Anemia in young children living in the Surinamese interior: the influence of age, nutritional status and ethnicity
Received 19 October 2016
Accepted for publication 12 January 2017
Published 22 February 2017 Volume 2017:8 Pages 21—24
Checked for plagiarism Yes
Review by Single-blind
Peer reviewer comments 2
Editor who approved publication: Dr Thomas Unnasch
CWR Zijlmans,1 A Stuursma,2 AJ Roelofs,2 BC Jubitana,3 MS MacDonald-Ottevanger1
1Department of Mother & Child Health Care, Scientific Research Center Suriname, Academic Hospital Paramaribo, Paramaribo, Suriname; 2Faculty of Medicine, University Medical Center Groningen, Groningen, the Netherlands; 3Department of Monitoring Evaluation Surveillance & Research, Medical Mission PHCS, Paramaribo, Suriname
Purpose: This study investigates the prevalence of anemia in young children living in the interior of Suriname and the influence of the associated factors age, nutritional status and ethnicity.
Patients and methods: In this cross-sectional observational study, 606 children aged 1–5 years from three different regions of Suriname’s interior were included, and hemoglobin levels and anthropometric measurements were collected. Logistic regression models were computed to examine independent associations between anemic and nonanemic groups and to measure the influence of age, nutritional status and ethnicity.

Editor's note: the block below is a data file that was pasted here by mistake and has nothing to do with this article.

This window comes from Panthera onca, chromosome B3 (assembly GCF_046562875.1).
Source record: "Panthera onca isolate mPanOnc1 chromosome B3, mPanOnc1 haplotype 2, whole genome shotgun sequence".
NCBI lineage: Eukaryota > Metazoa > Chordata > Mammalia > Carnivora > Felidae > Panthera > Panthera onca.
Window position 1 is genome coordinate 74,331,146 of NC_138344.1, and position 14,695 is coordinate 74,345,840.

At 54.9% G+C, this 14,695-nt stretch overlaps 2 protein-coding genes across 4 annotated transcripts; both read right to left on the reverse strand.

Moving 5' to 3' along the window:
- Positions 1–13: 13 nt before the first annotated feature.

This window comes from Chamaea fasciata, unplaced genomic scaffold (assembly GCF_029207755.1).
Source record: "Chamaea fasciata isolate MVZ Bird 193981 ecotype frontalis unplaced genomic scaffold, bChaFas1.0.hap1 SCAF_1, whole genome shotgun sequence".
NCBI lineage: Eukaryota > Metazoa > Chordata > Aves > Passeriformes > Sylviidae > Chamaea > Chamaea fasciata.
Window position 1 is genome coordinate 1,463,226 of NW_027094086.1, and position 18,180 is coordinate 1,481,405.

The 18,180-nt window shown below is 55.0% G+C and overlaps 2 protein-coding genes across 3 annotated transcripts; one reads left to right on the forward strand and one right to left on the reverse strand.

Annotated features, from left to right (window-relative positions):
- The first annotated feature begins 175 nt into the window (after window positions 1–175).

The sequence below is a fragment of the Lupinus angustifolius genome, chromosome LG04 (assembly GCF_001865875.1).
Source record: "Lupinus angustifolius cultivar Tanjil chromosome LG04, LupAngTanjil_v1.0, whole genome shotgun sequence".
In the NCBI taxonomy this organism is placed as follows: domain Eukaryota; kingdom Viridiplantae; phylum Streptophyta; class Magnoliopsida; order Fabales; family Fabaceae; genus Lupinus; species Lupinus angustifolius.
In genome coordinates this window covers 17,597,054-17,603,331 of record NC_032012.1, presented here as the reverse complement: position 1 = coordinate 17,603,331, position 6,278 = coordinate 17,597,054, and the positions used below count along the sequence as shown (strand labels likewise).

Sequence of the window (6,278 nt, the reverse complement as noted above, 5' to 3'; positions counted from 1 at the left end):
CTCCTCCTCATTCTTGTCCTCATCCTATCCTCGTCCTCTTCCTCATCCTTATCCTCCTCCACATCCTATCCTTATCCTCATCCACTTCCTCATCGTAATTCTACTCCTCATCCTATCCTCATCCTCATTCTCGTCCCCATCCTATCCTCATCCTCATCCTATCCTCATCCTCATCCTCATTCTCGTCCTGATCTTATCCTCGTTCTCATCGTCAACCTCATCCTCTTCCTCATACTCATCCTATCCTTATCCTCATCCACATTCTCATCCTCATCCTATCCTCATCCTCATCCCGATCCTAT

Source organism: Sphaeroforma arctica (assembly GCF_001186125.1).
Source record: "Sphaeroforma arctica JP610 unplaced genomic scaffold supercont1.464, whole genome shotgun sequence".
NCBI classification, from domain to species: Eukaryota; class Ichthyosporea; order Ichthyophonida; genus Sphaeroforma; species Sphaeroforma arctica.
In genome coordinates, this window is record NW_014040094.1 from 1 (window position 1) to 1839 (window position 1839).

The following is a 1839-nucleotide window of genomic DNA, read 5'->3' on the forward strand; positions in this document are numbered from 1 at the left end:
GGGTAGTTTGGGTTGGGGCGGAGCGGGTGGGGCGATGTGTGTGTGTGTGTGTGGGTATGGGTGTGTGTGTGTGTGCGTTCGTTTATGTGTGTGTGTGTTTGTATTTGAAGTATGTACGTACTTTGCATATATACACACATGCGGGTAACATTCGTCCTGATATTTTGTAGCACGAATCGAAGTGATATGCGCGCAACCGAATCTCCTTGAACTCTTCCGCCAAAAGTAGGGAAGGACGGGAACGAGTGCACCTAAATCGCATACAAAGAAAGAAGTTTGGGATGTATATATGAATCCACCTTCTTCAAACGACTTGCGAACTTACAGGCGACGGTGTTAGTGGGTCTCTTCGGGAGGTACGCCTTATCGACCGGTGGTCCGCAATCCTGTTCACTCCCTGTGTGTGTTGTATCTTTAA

Results: A total of 606 children were included, of whom 330 (55%) were aged 1–3 years and 276 were aged 4–5 years. The overall prevalence of anemia was 63%. Younger age was associated with anemia (odds ratio [OR]=1.78; 95% confidence interval [CI]: 1.27–2.51). Anemia was less prevalent in Amerindian than in Maroon children (OR=0.51; 95% CI: 0.34–0.76). Hemoglobin level was not influenced by nutritional status nor by sex.
Conclusion: The prevalence of anemia in children aged 1–5 years living in Suriname’s interior is high (63%) compared to that in similar aged children in Latin America and the Caribbean (4–45%). Children aged 1–3 years were more affected than those aged 4–5 years as were Maroon children compared to Amerindian children. Nutritional status and sex were not of influence.
Keywords: Maroon, Amerindian, hemoglobin, malnutrition, stunting, younger age
Anemia is the world’s second leading cause of disability and affects 43% of all children worldwide.1 Childhood anemia is often multicausal, with age, nutritional status, inflammation, infections and ethnicity – related to inherited conditions such as sickle cell disease and thalassemia – being significant contributors. Age is widely recognized as an important determining factor of anemia affecting primarily children under 2 years of age2 and almost half of preschool children.3 Nutritional deficiencies play an important role in childhood anemia, iron deficiency being the most common cause.4 Children suffering from iron-deficiency anemia during their first 2 years of life have slower cognitive development and poorer school performance and work capacity later in life.5